Monkeypox Fatalities Reported as Cases Escalate

Liz Scherer

August 02, 2022

Four fatalities from the escalating global monkeypox outbreak have been confirmed since last week: two in Spain, one in India, and one in Brazil, according to public health authorities in those countries.

Should US clinicians start worrying? Not yet, according to public health experts.

While monkeypox is generally self-limiting and nonthreatening in otherwise healthy people, Catherine Smallwood, a senior emergency official at WHO Europe, acknowledged in a statement to the Associated Press that monkeypox "can cause severe complications."

Still, "the notification of deaths due to monkeypox does not change our assessment of the outbreak in Europe," she said; in most cases, the disease is self-limiting and does not require treatment.

As of July 27, that assessment was based on European Center for Disease Control and WHO Regional Europe surveillance, which reported 12,689 confirmed cases across 37 countries and European regions.

Cases also continue to spread throughout the majority of the United States and its territories. There were 5189 CDC-confirmed cases as of July 29. But US experts appear not to be unduly alarmed by the European and Southeast Asian fatalities.

Dr Amesh Adalja

"I think that when you have tens of thousands of cases worldwide, that there are going to be some cases that are fatal," Amesh Adalja, MD, a senior scholar at the Johns Hopkins University Center for Health Security, told Medscape Medical News.

"But this doesn't seem to be very common outside the endemic countries...and the hospitalization numbers are not very alarming," he said.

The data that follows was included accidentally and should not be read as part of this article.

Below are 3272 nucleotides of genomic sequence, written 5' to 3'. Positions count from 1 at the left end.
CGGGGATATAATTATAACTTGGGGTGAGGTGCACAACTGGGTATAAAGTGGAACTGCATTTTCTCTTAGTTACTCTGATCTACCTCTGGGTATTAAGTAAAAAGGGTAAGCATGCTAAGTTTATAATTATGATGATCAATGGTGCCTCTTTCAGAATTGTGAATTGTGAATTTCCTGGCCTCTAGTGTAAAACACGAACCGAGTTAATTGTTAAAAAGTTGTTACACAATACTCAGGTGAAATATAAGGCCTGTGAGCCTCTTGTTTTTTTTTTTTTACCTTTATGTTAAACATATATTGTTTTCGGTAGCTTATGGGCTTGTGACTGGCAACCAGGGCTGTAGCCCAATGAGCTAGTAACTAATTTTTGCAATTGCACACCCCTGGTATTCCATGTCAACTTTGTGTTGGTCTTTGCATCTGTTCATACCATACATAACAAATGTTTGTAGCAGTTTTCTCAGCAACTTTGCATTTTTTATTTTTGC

Brazilian and Spanish authorities have shared limited information about the case fatalities (eg, two people were young, one had encephalitis, and one had lymphoma and a weakened immune system). Adalja said that the reports are missing certain key pieces of data.

Factors linked to fatalities include underlying medical conditions and immunosuppression. Some manifestations have led to death (eg, a brain infection or superinfection of a skin lesion), and some patients have died despite receiving antiviral therapy.

"These are important for clinicians to know to be able to understand what is happening in this new situation," Adalja said.

US clinicians should be on the lookout for red flags, he said.

"The most feared complication of monkeypox is central nervous system involvement, anything that could indicate encephalitis — clouding of sensorium, mental status changes, change in cognition — those should alert the clinician that the virus might be causing a brain infection," Adalja explained.

Other red flags include intractable or unremitting pain (especially in relation to lesions and similar to proctitis), unremitting fever leading to dehydration in the presence of comorbidities that commonly lower physiologic reserves, and being severely immunocompromised. In addition, swollen lymph nodes are a concern, especially those that compromise the airways, something that happened during the 2003 US monkeypox outbreak, Adalja noted.

In addition to those red flags, it behooves clinicians and other healthcare providers in the US to take a page from the WHO playbook by focusing on the most dominant mode of transmission, which currently is skin-to-skin contact during sexual encounters, as well as groups at highest risk for becoming infected.

"We have to be clear that this virus has gotten itself into a sexual social network and has been able to exploit that network, where individuals who have close contact with each other are in close contact with multiple individuals in short periods of time," said Adalja.

"It isn't specific to this group, and historically, this has not been something that has been seen in this group," he added.

It's time to take a breath before heading into a COVID-like panic.

"In the United States, this is a disease that does not usually produce severe cases," said Adalja, "so I think that the number of fatalities will be low."

Adalja has disclosed no relevant financial relationships.

Liz Scherer is an independent journalist specializing in infectious and emerging diseases, cannabinoid therapeutics, neurology, oncology, and women's health.

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